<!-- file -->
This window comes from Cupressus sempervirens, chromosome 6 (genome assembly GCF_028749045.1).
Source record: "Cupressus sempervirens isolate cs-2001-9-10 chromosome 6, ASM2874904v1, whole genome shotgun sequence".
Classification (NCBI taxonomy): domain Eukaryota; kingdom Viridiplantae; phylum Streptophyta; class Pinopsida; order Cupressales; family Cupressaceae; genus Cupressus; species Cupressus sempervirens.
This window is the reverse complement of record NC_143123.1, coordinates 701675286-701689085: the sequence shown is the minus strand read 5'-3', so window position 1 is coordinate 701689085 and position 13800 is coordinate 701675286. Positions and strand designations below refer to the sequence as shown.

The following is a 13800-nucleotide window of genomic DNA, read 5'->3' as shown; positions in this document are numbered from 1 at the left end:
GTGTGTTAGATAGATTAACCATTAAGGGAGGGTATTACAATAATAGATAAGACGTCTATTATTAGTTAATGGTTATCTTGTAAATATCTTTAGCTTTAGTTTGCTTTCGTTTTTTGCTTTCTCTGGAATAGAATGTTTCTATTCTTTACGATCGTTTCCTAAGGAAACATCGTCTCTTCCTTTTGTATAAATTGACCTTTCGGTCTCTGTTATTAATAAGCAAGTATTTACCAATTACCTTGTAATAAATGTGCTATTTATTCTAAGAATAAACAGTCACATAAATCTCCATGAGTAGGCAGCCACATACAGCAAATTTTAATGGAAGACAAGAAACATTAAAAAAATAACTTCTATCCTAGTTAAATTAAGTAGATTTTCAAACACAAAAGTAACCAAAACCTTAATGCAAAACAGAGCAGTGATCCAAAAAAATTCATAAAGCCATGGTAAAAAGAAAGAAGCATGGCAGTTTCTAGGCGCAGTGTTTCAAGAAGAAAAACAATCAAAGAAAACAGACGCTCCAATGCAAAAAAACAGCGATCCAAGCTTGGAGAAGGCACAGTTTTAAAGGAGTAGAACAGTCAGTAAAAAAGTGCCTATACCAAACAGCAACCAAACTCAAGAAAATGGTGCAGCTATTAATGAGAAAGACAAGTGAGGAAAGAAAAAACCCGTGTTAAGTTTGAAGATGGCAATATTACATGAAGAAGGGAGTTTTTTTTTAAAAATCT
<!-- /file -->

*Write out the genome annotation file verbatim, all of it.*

This window comes from Cupressus sempervirens, chromosome 6 (genome assembly GCF_028749045.1).
Source record: "Cupressus sempervirens isolate cs-2001-9-10 chromosome 6, ASM2874904v1, whole genome shotgun sequence".
Classification (NCBI taxonomy): domain Eukaryota; kingdom Viridiplantae; phylum Streptophyta; class Pinopsida; order Cupressales; family Cupressaceae; genus Cupressus; species Cupressus sempervirens.
This window is the reverse complement of record NC_143123.1, coordinates 701675286-701689085: the sequence shown is the minus strand read 5'-3', so window position 1 is coordinate 701689085 and position 13800 is coordinate 701675286. Positions and strand designations below refer to the sequence as shown.

The following is a 13800-nucleotide window of genomic DNA, read 5'->3' as shown; positions in this document are numbered from 1 at the left end:
GTGTGTTAGATAGATTAACCATTAAGGGAGGGTATTACAATAATAGATAAGACGTCTATTATTAGTTAATGGTTATCTTGTAAATATCTTTAGCTTTAGTTTGCTTTCGTTTTTTGCTTTCTCTGGAATAGAATGTTTCTATTCTTTACGATCGTTTCCTAAGGAAACATCGTCTCTTCCTTTTGTATAAATTGACCTTTCGGTCTCTGTTATTAATAAGCAAGTATTTACCAATTACCTTGTAATAAATGTGCTATTTATTCTAAGAATAAACAGTCACATAAATCTCCATGAGTAGGCAGCCACATACAGCAAATTTTAATGGAAGACAAGAAACATTAAAAAAATAACTTCTATCCTAGTTAAATTAAGTAGATTTTCAAACACAAAAGTAACCAAAACCTTAATGCAAAACAGAGCAGTGATCCAAAAAAATTCATAAAGCCATGGTAAAAAGAAAGAAGCATGGCAGTTTCTAGGCGCAGTGTTTCAAGAAGAAAAACAATCAAAGAAAACAGACGCTCCAATGCAAAAAAACAGCGATCCAAGCTTGGAGAAGGCACAGTTTTAAAGGAGTAGAACAGTCAGTAAAAAAGTGCCTATACCAAACAGCAACCAAACTCAAGAAAATGGTGCAGCTATTAATGAGAAAGACAAGTGAGGAAAGAAAAAACCCGTGTTAAGTTTGAAGATGGCAATATTACATGAAGAAGGGAGTTTTTTTTTAAAAATCT